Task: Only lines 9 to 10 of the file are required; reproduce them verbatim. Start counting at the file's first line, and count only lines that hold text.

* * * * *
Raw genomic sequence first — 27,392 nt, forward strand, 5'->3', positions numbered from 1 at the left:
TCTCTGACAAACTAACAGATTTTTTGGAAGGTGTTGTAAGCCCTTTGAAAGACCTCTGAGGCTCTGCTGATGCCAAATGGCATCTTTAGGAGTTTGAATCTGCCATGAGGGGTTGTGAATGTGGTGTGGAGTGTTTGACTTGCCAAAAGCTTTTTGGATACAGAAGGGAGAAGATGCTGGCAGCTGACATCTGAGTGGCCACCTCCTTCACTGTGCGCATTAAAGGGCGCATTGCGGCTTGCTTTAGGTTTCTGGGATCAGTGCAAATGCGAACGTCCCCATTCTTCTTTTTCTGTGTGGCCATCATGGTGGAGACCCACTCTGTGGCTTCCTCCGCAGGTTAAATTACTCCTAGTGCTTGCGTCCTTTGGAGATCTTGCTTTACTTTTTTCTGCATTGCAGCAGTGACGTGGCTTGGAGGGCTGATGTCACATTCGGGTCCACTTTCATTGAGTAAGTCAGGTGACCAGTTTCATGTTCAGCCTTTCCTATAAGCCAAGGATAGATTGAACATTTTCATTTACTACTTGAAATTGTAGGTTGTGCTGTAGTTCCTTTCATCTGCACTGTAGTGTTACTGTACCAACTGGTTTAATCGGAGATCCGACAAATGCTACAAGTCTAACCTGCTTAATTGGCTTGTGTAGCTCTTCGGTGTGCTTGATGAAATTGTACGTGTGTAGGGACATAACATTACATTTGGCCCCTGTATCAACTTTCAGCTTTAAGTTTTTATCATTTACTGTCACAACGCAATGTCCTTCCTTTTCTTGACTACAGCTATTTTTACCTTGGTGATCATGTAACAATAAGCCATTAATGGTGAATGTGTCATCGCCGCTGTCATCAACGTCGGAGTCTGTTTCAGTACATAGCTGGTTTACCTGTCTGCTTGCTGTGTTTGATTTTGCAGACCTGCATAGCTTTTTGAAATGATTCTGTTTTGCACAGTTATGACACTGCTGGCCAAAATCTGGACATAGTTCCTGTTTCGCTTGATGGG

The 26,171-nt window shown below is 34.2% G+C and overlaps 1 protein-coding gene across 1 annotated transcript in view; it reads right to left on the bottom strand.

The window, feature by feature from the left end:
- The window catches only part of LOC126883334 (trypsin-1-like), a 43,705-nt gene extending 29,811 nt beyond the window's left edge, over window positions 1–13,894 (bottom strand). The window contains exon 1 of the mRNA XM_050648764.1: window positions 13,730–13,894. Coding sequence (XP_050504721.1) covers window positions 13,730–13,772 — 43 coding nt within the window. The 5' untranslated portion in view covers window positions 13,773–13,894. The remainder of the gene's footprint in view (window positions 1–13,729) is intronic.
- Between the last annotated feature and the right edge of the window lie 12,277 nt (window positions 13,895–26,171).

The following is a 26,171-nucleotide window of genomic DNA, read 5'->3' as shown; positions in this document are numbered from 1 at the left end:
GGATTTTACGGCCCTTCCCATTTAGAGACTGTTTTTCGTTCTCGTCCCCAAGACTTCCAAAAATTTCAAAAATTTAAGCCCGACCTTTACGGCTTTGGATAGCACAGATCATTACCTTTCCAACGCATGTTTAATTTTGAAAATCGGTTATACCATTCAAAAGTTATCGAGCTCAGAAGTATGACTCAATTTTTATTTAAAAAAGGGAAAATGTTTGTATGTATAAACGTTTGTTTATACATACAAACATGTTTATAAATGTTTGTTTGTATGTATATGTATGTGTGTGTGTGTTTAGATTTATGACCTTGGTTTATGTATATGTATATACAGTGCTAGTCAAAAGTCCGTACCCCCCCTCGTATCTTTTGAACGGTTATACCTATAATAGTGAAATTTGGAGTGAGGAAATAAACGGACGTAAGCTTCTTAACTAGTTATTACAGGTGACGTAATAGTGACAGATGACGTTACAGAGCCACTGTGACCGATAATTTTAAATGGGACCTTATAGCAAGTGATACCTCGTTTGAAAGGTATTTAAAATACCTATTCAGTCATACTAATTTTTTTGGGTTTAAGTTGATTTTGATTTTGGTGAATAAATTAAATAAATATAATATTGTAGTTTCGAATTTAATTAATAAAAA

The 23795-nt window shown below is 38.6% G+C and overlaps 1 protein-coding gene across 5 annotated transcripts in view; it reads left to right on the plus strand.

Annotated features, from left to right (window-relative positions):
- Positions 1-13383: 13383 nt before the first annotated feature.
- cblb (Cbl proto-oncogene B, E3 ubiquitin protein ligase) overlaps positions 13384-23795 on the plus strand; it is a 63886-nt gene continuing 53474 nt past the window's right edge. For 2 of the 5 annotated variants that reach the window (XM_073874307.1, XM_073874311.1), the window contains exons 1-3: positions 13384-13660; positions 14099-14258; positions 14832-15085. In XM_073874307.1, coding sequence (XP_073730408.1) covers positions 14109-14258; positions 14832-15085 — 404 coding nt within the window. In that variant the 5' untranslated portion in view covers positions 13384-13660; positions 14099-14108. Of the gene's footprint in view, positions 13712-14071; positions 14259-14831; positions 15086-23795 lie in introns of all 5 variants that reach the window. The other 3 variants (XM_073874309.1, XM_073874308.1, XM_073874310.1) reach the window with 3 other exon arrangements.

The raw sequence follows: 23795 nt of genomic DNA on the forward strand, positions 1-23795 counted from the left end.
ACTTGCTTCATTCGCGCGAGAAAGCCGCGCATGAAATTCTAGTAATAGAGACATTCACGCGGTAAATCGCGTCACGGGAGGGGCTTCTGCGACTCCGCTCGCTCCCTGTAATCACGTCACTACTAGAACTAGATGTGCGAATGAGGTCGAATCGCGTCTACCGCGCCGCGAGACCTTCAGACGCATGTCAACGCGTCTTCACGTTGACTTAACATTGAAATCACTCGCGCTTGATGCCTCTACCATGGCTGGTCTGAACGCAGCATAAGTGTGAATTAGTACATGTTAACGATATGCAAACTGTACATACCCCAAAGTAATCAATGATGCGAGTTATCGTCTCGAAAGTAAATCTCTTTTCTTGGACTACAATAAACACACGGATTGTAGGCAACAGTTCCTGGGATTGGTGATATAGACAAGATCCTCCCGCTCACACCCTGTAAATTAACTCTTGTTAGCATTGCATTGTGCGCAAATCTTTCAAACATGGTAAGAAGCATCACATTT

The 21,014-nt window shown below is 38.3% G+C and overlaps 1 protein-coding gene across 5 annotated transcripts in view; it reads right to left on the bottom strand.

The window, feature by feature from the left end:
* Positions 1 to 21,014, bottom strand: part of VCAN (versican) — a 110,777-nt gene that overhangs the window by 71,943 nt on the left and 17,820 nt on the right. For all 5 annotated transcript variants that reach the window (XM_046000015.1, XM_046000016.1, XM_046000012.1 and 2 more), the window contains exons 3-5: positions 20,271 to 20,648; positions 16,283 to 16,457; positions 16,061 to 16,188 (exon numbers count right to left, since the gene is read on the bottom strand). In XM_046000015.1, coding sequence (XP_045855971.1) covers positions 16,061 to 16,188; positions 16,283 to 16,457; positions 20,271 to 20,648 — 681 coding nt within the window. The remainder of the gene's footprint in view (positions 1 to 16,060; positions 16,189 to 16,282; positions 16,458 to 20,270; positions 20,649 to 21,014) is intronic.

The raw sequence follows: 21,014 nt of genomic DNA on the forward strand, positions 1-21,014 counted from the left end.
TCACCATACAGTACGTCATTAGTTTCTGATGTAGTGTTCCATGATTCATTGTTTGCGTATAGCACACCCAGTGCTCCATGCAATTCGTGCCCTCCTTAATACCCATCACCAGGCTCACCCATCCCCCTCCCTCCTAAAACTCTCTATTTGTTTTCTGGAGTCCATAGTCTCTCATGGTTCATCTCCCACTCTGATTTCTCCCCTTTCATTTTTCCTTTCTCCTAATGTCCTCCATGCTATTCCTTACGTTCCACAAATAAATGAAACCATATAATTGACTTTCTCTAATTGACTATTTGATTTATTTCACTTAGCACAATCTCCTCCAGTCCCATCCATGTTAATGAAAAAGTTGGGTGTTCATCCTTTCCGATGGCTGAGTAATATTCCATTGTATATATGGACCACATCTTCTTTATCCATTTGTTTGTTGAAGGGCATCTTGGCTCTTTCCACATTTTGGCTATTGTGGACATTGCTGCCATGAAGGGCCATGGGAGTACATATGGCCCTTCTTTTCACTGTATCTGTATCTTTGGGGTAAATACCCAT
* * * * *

The 23795-nt window shown below is 38.6% G+C and overlaps 1 protein-coding gene across 5 annotated transcripts in view; it reads left to right on the plus strand.

Annotated features, from left to right (window-relative positions):